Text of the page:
Medical malpractice happens when a licensed healthcare provider, like a doctor, nurse, or an employee of a licensed health facility, breaches the standard of care and causes injury or damages. It is considered a breach of the standard of care when the healthcare provider does not act as a reasonable provider would in similar circumstances. Shockingly, medical malpractice is the third leading cause of death in the US after cancer and cardiovascular diseases.
Do you suspect that you or a loved one has been a victim of medical malpractice? We offer free consultations for a variety of medical malpractice cases, but here are some of the most common cases attorneys see:
General error in treatment is the top medical malpractice category, followed closely by diagnosis errors and surgical errors. Our firm commonly sees malpractice related to women’s health, including obstetrics and gynecology. Errors related to the administration of medication, anesthesia, and monitoring of a patient are also common, but there are a plethora of medical malpractice instances that are important to be aware of.
How common is medical malpractice?
A recent survey by the Institute for Healthcare Improvement gives insight into the average American healthcare experience. One out of five respondents cited that they have experienced medical error while receiving healthcare at some point in their lives. 31 percent claimed a loved one had instead. However, only 10% of survey respondents claimed to be harmed, which is what constitutes medical malpractice. Education surrounding the difference between common errors and medical malpractice is therefore crucial before bringing your case to a professional.
Why does it happen?
Six in 10 adults from the survey who experienced medical errors say their error was related to misdiagnosis. Four in 10 say they weren’t treated with respect.
Although not every instance can be considered malpractice, it is important to consider that neglectful errors can lead to damages. Sometimes diagnoses don’t make sense, or treatment is given that was never needed. The next question relates to what patients believed to have contributed to the errors:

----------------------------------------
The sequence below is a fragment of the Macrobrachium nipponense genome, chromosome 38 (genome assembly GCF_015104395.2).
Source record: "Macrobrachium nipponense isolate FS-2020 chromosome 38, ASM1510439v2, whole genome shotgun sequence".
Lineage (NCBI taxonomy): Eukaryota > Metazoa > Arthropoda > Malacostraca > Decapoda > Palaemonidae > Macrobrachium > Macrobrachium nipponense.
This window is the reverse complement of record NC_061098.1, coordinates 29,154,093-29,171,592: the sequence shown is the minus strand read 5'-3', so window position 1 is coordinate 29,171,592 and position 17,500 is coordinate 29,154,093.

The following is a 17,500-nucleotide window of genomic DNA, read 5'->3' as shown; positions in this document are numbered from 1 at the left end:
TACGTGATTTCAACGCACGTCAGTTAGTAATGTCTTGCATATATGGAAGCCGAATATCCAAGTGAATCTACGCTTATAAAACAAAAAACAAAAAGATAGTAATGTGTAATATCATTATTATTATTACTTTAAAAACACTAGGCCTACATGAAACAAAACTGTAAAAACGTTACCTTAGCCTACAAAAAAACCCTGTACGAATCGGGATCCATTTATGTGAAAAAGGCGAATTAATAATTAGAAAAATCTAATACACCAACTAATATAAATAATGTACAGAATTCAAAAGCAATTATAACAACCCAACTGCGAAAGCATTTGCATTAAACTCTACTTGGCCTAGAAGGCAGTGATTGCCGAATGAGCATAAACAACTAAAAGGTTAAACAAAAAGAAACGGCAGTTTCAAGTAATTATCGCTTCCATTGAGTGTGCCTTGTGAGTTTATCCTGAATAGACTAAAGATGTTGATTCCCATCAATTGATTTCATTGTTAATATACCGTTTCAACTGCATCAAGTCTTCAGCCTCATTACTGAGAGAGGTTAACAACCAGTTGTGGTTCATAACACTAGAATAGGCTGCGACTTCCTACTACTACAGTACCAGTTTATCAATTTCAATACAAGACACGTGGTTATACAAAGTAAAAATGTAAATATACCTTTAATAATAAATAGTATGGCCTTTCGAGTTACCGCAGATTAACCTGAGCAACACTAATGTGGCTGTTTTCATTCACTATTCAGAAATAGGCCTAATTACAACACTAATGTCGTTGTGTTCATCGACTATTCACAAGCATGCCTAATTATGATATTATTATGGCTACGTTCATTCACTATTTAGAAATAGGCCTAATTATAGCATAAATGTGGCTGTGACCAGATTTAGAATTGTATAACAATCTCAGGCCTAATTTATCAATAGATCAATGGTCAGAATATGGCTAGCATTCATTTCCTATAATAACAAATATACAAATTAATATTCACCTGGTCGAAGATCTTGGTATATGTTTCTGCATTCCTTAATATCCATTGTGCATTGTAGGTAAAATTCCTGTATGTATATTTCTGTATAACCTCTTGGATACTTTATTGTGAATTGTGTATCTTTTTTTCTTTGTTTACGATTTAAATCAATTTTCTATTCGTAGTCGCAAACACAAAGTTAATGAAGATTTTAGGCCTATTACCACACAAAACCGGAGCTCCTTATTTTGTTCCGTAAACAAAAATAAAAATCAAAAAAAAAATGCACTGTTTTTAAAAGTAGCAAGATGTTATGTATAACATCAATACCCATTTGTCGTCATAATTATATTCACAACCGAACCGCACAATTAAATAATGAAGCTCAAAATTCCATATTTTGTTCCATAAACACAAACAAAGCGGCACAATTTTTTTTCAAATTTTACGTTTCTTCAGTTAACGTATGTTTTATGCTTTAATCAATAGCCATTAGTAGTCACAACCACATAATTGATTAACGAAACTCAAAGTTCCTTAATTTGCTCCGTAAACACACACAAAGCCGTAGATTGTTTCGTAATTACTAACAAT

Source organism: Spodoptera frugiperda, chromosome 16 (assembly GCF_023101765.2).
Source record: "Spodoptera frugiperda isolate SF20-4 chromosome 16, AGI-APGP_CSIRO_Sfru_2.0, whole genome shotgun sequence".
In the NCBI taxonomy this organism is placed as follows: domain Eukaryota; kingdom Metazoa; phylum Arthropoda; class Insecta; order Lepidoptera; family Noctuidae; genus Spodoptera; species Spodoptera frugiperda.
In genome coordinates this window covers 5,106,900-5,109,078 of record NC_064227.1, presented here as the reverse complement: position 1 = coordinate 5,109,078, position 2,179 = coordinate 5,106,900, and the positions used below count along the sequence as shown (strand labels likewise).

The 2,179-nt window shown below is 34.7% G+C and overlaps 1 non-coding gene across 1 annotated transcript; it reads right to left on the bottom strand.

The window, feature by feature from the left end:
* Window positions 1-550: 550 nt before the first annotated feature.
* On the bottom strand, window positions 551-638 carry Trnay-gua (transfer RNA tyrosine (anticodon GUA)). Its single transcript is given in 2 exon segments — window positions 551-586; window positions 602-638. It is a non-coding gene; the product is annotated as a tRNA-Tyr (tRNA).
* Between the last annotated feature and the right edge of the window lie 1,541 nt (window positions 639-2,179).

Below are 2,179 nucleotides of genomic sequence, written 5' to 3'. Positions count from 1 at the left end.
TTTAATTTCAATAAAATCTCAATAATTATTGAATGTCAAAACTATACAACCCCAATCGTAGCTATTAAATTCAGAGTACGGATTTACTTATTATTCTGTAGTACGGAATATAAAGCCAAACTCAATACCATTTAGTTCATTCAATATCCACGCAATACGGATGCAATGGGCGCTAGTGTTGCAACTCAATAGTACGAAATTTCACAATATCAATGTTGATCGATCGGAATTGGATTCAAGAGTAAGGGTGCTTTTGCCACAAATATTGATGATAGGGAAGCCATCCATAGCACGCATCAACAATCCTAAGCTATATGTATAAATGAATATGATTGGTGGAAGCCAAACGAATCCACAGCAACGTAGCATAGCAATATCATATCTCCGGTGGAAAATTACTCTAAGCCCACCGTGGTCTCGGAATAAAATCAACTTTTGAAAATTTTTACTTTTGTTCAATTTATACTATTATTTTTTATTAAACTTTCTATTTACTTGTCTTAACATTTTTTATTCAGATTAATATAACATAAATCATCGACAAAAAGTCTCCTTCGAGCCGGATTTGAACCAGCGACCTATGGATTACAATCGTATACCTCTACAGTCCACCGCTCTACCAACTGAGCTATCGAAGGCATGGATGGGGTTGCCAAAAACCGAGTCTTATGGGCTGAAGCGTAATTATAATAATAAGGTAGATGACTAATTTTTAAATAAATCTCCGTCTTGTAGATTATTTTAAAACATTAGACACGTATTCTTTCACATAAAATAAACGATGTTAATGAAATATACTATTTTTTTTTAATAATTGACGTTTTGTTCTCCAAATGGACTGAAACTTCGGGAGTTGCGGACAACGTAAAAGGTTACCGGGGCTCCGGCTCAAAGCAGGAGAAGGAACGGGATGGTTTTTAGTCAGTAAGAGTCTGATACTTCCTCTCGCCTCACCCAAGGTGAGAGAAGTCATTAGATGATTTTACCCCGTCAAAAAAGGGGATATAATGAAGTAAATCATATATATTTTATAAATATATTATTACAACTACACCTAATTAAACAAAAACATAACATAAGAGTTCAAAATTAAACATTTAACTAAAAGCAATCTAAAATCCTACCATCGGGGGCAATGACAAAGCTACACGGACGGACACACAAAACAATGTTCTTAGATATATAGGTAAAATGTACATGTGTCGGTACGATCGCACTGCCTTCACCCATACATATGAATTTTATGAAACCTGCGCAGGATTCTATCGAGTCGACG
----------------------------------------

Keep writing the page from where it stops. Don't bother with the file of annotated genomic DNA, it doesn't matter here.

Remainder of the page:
Many of these errors can be prevented. Paying attention to detail, listening to patients’ concerns, and being thorough in treatment can all help. It becomes clear that patients who are well informed and involved in treatment discussions will be more likely to have a positive experience with their medical providers.
Where do people report errors?
More than half of these survey respondents did report the errors, but not always to those that made the error.
A majority of reports were made to someone at the original facility. Otherwise, many patients choose to confide in their health insurance company, a patient reporting system, a government agency, or a law firm like ours. We cannot emphasize enough how important it is to reach out when you suspect malpractice has occurred. Also, knowing the statute of limitations is crucial for your case. Michigan residents have 2 years from the date of the negligence or 6 months from the time the patient discovers or should have discovered the alleged negligence, whichever is later.
If you feel that you or someone you care about has been a victim of medical malpractice, call our office at 616-278-0888 or fill out our Free Case Review form.